Long before William Omar Landrón even imagined winning a role in a major Hollywood movie, he had already won a fan in actor Vin Diesel. Diesel got hooked on "Bandoleros," a gritty rap track with acoustic guitar that Landrón recorded as Don Omar with his friend Tego Calderón in 2005. In fact, Diesel liked the song so much that he agreed to make a cameo appearance in the last scene of "The Fast and the Furious: Tokyo Drift"—the car movie franchise's third installment—on the condition that "Bandoleros" was used.

"Vin said, 'I love this song,' and I said, 'I know the guy who sings it,' " says Kathy Nelson, Universal Pictures president of film music. "We licensed it, we shot the movie, we finished it, and Don did another song that we used as end credits."

Now, Diesel is once again behind the wheel as the star of "Fast & Furious," which made $72.5 million its opening week, the highest-grossing April debut, according to the Hollywood Reporter. And at his request, Omar's music is riding along—as well as the man himself.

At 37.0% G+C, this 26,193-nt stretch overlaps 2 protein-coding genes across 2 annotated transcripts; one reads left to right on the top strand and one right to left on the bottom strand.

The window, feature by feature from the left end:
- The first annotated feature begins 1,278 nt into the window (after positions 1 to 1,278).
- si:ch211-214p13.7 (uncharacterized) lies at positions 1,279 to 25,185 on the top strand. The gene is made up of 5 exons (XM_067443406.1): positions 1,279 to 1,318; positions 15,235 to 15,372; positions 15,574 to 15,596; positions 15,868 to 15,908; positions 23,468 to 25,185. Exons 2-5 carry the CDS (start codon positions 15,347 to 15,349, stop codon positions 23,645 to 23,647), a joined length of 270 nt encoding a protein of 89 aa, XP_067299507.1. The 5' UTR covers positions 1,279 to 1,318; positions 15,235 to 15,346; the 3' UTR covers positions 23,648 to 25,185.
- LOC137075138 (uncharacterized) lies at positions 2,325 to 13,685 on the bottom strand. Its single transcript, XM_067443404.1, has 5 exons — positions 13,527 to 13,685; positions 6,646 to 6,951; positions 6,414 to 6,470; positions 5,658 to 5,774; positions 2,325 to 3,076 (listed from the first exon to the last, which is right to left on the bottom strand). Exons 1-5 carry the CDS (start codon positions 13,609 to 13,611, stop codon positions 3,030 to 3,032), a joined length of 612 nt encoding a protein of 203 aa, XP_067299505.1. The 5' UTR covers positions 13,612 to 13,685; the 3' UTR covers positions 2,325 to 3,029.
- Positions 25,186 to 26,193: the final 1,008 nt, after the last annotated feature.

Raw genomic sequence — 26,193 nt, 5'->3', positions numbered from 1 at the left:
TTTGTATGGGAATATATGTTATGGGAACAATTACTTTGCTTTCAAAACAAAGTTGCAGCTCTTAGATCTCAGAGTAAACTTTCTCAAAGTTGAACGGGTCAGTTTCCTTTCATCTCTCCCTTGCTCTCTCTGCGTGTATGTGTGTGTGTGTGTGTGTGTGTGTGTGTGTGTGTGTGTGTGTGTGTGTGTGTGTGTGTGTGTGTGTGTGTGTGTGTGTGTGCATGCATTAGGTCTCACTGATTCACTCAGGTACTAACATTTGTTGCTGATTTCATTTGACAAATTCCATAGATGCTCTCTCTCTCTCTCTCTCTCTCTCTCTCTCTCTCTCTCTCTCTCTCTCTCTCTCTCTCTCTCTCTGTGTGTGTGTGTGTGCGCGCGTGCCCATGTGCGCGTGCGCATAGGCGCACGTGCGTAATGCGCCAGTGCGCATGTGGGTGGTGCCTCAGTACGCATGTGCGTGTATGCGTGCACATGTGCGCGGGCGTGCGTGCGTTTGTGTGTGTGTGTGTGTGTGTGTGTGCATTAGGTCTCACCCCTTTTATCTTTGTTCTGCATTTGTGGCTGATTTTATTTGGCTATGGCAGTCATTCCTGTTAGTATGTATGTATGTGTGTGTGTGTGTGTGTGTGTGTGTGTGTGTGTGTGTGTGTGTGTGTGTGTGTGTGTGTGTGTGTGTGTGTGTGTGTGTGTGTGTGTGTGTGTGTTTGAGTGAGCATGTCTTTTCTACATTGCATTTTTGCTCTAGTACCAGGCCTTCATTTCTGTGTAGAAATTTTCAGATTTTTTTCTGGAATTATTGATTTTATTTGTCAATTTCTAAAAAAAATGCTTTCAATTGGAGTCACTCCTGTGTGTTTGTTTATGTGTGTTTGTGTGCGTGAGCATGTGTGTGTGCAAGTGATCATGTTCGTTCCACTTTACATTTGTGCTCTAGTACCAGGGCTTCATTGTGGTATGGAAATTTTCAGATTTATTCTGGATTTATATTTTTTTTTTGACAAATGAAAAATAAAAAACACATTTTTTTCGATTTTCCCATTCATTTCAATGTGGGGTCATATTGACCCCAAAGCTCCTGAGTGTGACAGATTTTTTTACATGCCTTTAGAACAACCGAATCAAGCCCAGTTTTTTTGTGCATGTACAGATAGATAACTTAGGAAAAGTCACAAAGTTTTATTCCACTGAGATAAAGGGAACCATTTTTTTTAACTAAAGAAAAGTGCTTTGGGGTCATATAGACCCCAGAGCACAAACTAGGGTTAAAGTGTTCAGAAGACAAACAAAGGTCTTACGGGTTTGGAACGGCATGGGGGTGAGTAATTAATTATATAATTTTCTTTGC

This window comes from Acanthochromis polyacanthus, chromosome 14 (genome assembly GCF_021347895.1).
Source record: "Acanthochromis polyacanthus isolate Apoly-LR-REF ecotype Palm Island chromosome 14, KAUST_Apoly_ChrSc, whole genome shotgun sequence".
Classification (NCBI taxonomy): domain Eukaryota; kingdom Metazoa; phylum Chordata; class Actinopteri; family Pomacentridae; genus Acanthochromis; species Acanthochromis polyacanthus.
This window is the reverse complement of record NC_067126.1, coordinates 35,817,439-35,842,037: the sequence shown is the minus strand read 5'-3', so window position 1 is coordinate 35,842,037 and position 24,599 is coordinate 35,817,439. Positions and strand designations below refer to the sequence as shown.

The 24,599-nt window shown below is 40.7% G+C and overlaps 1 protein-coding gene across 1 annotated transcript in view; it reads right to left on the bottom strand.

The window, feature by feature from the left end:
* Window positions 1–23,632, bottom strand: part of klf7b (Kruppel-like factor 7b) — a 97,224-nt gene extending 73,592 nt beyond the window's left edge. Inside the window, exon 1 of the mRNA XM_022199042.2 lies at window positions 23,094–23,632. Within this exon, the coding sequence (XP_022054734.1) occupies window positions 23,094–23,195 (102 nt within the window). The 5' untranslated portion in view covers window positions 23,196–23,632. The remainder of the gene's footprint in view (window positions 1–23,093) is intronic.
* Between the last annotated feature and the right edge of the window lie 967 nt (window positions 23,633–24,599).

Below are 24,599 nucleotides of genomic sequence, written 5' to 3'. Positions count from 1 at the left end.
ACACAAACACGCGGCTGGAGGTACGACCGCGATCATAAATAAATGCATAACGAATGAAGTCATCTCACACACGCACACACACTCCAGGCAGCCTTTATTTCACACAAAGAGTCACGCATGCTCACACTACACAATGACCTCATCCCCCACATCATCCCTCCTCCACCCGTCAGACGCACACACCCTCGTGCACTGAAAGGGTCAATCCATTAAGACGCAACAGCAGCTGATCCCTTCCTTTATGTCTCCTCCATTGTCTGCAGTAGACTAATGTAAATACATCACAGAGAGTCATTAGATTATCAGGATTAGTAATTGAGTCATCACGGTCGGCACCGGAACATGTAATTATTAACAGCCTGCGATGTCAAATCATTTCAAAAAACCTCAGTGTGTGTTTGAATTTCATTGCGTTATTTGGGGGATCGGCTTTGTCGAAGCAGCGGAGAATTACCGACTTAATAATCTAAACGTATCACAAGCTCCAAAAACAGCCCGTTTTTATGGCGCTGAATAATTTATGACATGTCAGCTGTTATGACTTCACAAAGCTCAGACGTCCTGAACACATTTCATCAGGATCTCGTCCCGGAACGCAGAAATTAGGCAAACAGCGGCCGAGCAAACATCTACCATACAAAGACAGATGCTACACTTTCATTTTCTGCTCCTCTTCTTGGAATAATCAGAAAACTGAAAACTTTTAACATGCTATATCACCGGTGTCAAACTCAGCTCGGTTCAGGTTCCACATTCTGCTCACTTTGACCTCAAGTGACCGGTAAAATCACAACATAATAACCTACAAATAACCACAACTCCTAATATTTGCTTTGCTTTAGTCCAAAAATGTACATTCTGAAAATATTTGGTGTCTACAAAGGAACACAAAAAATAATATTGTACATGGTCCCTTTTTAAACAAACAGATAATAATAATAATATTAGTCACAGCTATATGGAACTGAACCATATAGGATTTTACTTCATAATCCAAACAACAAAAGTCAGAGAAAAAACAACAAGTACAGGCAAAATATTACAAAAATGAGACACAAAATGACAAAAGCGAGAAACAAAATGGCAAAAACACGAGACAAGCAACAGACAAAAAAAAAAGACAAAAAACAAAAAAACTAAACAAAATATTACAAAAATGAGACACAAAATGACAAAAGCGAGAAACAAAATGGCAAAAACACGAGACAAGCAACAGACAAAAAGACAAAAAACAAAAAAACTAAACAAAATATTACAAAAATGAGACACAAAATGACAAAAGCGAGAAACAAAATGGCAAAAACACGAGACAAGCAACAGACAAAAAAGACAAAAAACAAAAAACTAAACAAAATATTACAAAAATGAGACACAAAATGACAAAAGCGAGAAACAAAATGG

In his acting debut, Omar plays a small role as a member of Diesel's gang. His music plays a bigger part in the movie, which uses three tracks from his upcoming album "IDON," including the lead single, "Virtual Diva."

The film's fortuitous timing has directed the attention of the mainstream to "IDON," due April 28 on Machete. A concept album that explores the creation of a digital super-being—with high-energy, hard-driving beats and some bilingual lyrics—is a perfect match for a film shot in Latin settings and marketed to young, diverse moviegoers.

Beyond the film, "IDON" is an experiment in concept and execution that deliberately goes after a digitally minded audience in a way few—if any—Latin acts have done before.

Click here for the full Don Omar feature which includes details behind an unprecedented online campaign for a Latin artist, how Universal and iTunes have teamed for a marketing push that involves Google, and more.